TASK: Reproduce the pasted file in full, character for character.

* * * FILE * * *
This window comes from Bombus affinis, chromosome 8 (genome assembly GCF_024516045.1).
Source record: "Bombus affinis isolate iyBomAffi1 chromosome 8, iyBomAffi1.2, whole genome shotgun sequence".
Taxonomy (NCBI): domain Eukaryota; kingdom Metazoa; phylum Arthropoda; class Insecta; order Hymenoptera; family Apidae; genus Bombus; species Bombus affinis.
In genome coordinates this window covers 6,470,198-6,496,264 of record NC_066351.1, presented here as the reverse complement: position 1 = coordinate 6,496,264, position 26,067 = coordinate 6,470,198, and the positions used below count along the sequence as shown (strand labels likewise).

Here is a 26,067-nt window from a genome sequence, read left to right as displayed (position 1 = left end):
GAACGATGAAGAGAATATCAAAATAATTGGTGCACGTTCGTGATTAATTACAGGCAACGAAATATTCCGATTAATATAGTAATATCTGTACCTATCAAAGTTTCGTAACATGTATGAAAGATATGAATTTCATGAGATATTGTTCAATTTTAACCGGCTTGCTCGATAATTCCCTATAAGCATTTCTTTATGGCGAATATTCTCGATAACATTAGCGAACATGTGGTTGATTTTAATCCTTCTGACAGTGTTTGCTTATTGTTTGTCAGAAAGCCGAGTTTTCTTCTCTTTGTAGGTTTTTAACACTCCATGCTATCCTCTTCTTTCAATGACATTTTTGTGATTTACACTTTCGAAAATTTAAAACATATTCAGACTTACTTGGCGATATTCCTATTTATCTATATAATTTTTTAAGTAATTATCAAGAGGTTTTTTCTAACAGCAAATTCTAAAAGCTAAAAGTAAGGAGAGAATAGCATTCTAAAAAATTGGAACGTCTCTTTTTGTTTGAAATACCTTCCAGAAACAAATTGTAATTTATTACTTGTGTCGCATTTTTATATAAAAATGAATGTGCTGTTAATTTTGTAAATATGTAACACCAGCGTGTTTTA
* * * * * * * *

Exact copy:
This window comes from Bombus affinis, chromosome 8 (genome assembly GCF_024516045.1).
Source record: "Bombus affinis isolate iyBomAffi1 chromosome 8, iyBomAffi1.2, whole genome shotgun sequence".
Taxonomy (NCBI): domain Eukaryota; kingdom Metazoa; phylum Arthropoda; class Insecta; order Hymenoptera; family Apidae; genus Bombus; species Bombus affinis.
In genome coordinates this window covers 6,470,198-6,496,264 of record NC_066351.1, presented here as the reverse complement: position 1 = coordinate 6,496,264, position 26,067 = coordinate 6,470,198, and the positions used below count along the sequence as shown (strand labels likewise).

Here is a 26,067-nt window from a genome sequence, read left to right as displayed (position 1 = left end):
GAACGATGAAGAGAATATCAAAATAATTGGTGCACGTTCGTGATTAATTACAGGCAACGAAATATTCCGATTAATATAGTAATATCTGTACCTATCAAAGTTTCGTAACATGTATGAAAGATATGAATTTCATGAGATATTGTTCAATTTTAACCGGCTTGCTCGATAATTCCCTATAAGCATTTCTTTATGGCGAATATTCTCGATAACATTAGCGAACATGTGGTTGATTTTAATCCTTCTGACAGTGTTTGCTTATTGTTTGTCAGAAAGCCGAGTTTTCTTCTCTTTGTAGGTTTTTAACACTCCATGCTATCCTCTTCTTTCAATGACATTTTTGTGATTTACACTTTCGAAAATTTAAAACATATTCAGACTTACTTGGCGATATTCCTATTTATCTATATAATTTTTTAAGTAATTATCAAGAGGTTTTTTCTAACAGCAAATTCTAAAAGCTAAAAGTAAGGAGAGAATAGCATTCTAAAAAATTGGAACGTCTCTTTTTGTTTGAAATACCTTCCAGAAACAAATTGTAATTTATTACTTGTGTCGCATTTTTATATAAAAATGAATGTGCTGTTAATTTTGTAAATATGTAACACCAGCGTGTTTTA